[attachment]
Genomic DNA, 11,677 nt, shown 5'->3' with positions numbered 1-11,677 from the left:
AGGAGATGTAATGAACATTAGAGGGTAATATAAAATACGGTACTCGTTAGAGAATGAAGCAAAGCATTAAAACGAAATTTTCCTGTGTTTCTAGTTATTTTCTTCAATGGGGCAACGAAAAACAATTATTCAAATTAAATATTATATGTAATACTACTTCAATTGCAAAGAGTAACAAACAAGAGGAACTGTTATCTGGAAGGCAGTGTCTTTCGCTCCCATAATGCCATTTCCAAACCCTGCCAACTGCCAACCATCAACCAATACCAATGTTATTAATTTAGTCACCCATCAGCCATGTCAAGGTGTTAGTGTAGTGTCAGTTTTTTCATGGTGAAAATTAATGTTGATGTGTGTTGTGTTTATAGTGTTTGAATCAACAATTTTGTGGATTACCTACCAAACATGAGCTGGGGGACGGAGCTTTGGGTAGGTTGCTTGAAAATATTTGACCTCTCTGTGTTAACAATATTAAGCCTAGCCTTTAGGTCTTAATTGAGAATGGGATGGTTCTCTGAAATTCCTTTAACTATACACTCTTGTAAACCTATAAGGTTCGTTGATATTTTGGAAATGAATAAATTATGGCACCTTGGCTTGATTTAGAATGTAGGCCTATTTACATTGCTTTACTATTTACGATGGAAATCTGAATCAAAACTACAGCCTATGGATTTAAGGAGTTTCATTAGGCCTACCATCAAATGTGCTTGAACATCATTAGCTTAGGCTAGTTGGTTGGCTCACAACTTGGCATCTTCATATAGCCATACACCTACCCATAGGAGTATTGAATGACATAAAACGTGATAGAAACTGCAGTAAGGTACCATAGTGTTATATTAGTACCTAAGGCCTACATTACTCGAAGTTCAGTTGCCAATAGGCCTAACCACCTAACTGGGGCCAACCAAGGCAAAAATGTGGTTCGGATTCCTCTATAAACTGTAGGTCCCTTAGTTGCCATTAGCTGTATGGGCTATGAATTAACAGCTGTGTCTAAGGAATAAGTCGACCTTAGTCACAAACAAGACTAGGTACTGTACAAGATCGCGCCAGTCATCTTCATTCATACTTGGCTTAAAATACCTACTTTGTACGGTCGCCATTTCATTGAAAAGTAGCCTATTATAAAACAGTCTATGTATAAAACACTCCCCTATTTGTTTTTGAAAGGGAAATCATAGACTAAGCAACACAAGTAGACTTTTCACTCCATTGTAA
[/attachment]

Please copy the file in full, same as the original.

Genomic DNA, 11,677 nt, shown 5'->3' with positions numbered 1-11,677 from the left:
AGGAGATGTAATGAACATTAGAGGGTAATATAAAATACGGTACTCGTTAGAGAATGAAGCAAAGCATTAAAACGAAATTTTCCTGTGTTTCTAGTTATTTTCTTCAATGGGGCAACGAAAAACAATTATTCAAATTAAATATTATATGTAATACTACTTCAATTGCAAAGAGTAACAAACAAGAGGAACTGTTATCTGGAAGGCAGTGTCTTTCGCTCCCATAATGCCATTTCCAAACCCTGCCAACTGCCAACCATCAACCAATACCAATGTTATTAATTTAGTCACCCATCAGCCATGTCAAGGTGTTAGTGTAGTGTCAGTTTTTTCATGGTGAAAATTAATGTTGATGTGTGTTGTGTTTATAGTGTTTGAATCAACAATTTTGTGGATTACCTACCAAACATGAGCTGGGGGACGGAGCTTTGGGTAGGTTGCTTGAAAATATTTGACCTCTCTGTGTTAACAATATTAAGCCTAGCCTTTAGGTCTTAATTGAGAATGGGATGGTTCTCTGAAATTCCTTTAACTATACACTCTTGTAAACCTATAAGGTTCGTTGATATTTTGGAAATGAATAAATTATGGCACCTTGGCTTGATTTAGAATGTAGGCCTATTTACATTGCTTTACTATTTACGATGGAAATCTGAATCAAAACTACAGCCTATGGATTTAAGGAGTTTCATTAGGCCTACCATCAAATGTGCTTGAACATCATTAGCTTAGGCTAGTTGGTTGGCTCACAACTTGGCATCTTCATATAGCCATACACCTACCCATAGGAGTATTGAATGACATAAAACGTGATAGAAACTGCAGTAAGGTACCATAGTGTTATATTAGTACCTAAGGCCTACATTACTCGAAGTTCAGTTGCCAATAGGCCTAACCACCTAACTGGGGCCAACCAAGGCAAAAATGTGGTTCGGATTCCTCTATAAACTGTAGGTCCCTTAGTTGCCATTAGCTGTATGGGCTATGAATTAACAGCTGTGTCTAAGGAATAAGTCGACCTTAGTCACAAACAAGACTAGGTACTGTACAAGATCGCGCCAGTCATCTTCATTCATACTTGGCTTAAAATACCTACTTTGTACGGTCGCCATTTCATTGAAAAGTAGCCTATTATAAAACAGTCTATGTATAAAACACTCCCCTATTTGTTTTTGAAAGGGAAATCATAGACTAAGCAACACAAGTAGACTTTTCACTCCATTGTAA